A phrase that has gained popularity in the cybersecurity world in recent years is “Zero Trust”. The term “zero trust” was first coined in a paper published in 2010, where John Kindervag at Forrester Research explained how traditional network security models fail to provide adequate protection because they require an element of trust. Traditionally, network permissions have been managed broadly by allowing a free flow of data through “trusted” computers and devices by default. This method simplifies some of the IT process but opens a network to vulnerability. If one of the “trusted” devices is compromised, this could lead to all the computers and devices on the network to become infected.
The CompTIA Security+ SY0-601 Handbook offers this example; “Imagine Homer regularly accesses files on multiple servers in the network. Today, he clicked on a link in a malicious email and inadvertently installed malware on his system. The malware then uses Homer’s system and credentials to access all or most all of the server files that Homer regularly accesses.” In this scenario, Homer’s computer is about to infect several of his company’s servers. The Zero Trust method addresses these vulnerabilities by validating devices within a network, even if they were previously verified to access it. One approach in Zero Trust Network administration is to implement a MFA (Multi-Factor Authentication). Returning to Homer’s example, just before Homer accesses the company server with his infected device, “the Server prompts Homer to provide a second authentication factor, which is unknown to the malware. This effectively blocks the attack.”
In theory, the Zero Trust environment is easy to understand – Devices within or outside a network are treated with similar levels of security. Though it sounds relatively simple, its actually a very complex implementation on the backend because the strict permissions can interrupt communications between devices and users, especially when administering a network with many users. Since every device within a network is treated as a threat until its verified, their access is blocked by default. This requires Network, Security, and Systems engineers to design a set of rules, or standard procedures that are customized to specific programs and devices based on individual user attributes.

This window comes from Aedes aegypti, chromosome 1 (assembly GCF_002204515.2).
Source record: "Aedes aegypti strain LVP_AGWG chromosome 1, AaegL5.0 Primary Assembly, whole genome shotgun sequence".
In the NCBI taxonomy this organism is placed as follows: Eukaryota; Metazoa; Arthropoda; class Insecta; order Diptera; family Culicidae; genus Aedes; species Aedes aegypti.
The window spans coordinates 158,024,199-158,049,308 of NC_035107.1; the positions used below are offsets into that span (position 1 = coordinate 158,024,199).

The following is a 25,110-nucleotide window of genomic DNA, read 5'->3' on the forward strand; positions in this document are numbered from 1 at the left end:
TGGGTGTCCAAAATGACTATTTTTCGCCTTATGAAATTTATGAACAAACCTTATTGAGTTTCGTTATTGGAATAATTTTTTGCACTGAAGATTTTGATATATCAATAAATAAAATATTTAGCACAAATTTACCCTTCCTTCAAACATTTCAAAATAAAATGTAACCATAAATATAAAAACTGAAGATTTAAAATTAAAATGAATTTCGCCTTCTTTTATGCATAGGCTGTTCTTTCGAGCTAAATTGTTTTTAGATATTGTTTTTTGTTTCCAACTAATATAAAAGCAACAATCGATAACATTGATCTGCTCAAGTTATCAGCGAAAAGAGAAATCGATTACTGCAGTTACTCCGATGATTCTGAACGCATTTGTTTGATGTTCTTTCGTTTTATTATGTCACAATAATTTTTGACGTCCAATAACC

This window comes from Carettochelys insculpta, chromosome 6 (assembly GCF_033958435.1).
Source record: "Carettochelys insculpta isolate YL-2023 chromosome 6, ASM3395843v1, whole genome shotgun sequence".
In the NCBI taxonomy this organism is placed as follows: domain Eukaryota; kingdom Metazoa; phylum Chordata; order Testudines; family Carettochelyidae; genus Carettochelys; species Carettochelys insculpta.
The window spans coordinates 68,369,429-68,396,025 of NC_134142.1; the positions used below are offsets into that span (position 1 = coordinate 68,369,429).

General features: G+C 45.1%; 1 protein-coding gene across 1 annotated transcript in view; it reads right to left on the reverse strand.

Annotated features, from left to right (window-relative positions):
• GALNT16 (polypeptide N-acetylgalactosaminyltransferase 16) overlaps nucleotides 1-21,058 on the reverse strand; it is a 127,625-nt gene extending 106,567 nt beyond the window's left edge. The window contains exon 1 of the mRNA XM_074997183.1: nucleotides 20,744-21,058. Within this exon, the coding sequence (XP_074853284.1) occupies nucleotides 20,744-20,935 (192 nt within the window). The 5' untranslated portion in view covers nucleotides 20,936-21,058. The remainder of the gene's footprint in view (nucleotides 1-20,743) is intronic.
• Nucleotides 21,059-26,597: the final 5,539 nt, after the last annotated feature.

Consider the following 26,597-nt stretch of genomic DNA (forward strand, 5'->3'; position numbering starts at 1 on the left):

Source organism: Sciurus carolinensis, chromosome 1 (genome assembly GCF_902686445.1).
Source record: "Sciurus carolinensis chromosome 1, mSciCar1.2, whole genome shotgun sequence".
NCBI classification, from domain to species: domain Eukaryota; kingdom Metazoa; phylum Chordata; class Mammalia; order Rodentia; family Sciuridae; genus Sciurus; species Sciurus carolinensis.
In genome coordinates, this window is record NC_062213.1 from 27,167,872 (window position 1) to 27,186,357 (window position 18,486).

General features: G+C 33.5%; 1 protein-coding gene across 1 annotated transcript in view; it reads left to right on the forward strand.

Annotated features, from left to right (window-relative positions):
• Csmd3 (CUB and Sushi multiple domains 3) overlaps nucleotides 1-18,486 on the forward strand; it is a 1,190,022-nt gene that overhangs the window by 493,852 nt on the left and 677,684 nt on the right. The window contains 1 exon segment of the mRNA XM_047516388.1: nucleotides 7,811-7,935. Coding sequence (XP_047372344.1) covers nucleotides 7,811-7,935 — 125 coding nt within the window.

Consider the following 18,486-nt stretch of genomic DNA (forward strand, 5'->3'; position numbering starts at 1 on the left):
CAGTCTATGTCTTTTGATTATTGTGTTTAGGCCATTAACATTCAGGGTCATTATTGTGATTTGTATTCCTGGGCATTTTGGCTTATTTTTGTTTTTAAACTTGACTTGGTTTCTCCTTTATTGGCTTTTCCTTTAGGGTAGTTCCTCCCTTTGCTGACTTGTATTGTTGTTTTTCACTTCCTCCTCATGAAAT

For an added layer of security and to ease access into secure networks, organizations are implementing multi-factor authentication to verify user devices. This means that users need to confirm their identity through a unique code often generated and delivered through email or text messages. This is a means for a zero-trust network to identify the user who is tied to a device. Other means to secure a Zero Trust Network include Authentication services, Remote Access, and Application Access Controls.
According to Fortinet, a “Zero Trust model has three needs that need to be addressed in order to be effective; to Identify, Authenticate, and Monitor Users and Devices On and Off The Network.”
Discover and Identify Devices: